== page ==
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Rationalisation and Education

“Man is not a rational animal; he is a rationalizing animal,” wrote Robert Heinlein.

It’s tempting for the educated to scornfully apply this maxim to those whose views seem less enlightened: to supporters of Brexit or Trump or personal ownership of guns. But as political scientists Christopher Achen and Larry Bartels caution in their book Democracy for Realists, the educated are just as much at risk.

“The historical record leaves little doubt that the educated, including the highly educated, have gone astray in their moral and political thinking as often as anyone else… Well-informed people are likely to have more elaborate and internally consistent worldviews than inattentive people, but that just reflects the fact that their rationalisations are better rehearsed.”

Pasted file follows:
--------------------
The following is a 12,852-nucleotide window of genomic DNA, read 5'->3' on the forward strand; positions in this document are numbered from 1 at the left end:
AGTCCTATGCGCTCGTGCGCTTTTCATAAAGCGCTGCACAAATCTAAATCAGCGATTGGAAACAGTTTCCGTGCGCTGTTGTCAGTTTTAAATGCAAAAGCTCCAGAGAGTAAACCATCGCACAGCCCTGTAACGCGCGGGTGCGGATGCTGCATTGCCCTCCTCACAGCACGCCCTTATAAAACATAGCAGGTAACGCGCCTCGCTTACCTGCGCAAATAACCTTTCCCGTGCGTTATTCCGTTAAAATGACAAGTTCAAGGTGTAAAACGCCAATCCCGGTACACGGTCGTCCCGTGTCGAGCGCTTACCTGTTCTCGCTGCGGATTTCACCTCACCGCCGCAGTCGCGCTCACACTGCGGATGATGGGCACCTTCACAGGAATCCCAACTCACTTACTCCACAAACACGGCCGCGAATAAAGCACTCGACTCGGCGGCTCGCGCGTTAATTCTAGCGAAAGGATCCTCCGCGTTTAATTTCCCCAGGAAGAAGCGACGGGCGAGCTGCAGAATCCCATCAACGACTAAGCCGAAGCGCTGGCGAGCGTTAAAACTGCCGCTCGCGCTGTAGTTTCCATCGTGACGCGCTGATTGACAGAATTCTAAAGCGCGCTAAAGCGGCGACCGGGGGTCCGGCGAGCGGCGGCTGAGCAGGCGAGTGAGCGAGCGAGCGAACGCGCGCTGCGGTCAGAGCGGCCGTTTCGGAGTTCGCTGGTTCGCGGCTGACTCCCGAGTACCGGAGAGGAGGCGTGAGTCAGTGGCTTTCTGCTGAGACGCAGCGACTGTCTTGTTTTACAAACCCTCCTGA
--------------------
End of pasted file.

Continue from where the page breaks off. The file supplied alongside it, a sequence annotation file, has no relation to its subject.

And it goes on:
In other words, says David Runciman:

“What the educated are better at is sounding like they know what they are talking about, because they have been trained in how to make an argument… Education gives you the ability to tailor your arguments to suit your personal preferences, which is why it is a big asset on the job market. But it does little to help tailor your personal preferences to suit the best arguments.”

Everyone rationalises. The educated are just better at it than others.

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